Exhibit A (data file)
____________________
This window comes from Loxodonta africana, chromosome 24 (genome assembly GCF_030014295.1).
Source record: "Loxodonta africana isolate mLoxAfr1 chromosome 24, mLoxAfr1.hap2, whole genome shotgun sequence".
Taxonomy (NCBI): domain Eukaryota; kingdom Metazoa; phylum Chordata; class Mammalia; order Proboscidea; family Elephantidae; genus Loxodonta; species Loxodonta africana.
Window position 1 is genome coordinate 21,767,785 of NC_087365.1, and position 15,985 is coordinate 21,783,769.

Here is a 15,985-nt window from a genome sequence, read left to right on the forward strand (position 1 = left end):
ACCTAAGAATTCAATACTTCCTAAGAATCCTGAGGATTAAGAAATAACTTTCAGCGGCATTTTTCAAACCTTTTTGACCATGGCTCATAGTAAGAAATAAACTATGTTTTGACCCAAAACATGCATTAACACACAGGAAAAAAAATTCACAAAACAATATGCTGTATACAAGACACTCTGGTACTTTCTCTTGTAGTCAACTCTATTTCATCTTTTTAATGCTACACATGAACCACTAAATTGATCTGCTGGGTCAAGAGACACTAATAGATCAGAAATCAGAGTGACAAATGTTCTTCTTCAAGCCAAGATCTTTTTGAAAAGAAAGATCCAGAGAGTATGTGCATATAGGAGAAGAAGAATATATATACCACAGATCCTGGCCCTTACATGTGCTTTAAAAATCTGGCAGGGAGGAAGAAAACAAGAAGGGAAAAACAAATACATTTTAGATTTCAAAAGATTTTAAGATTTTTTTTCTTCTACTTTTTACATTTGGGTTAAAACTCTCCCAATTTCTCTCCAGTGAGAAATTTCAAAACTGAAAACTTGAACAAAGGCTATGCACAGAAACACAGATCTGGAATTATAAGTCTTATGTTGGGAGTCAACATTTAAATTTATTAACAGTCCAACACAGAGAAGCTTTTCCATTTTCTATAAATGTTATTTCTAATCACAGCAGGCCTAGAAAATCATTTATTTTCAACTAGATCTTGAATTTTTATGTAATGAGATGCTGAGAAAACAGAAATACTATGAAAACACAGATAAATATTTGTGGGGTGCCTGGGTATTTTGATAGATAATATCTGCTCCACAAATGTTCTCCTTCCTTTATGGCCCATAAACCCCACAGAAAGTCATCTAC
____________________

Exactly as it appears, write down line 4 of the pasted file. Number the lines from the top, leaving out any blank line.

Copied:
Window position 1 is genome coordinate 21,767,785 of NC_087365.1, and position 15,985 is coordinate 21,783,769.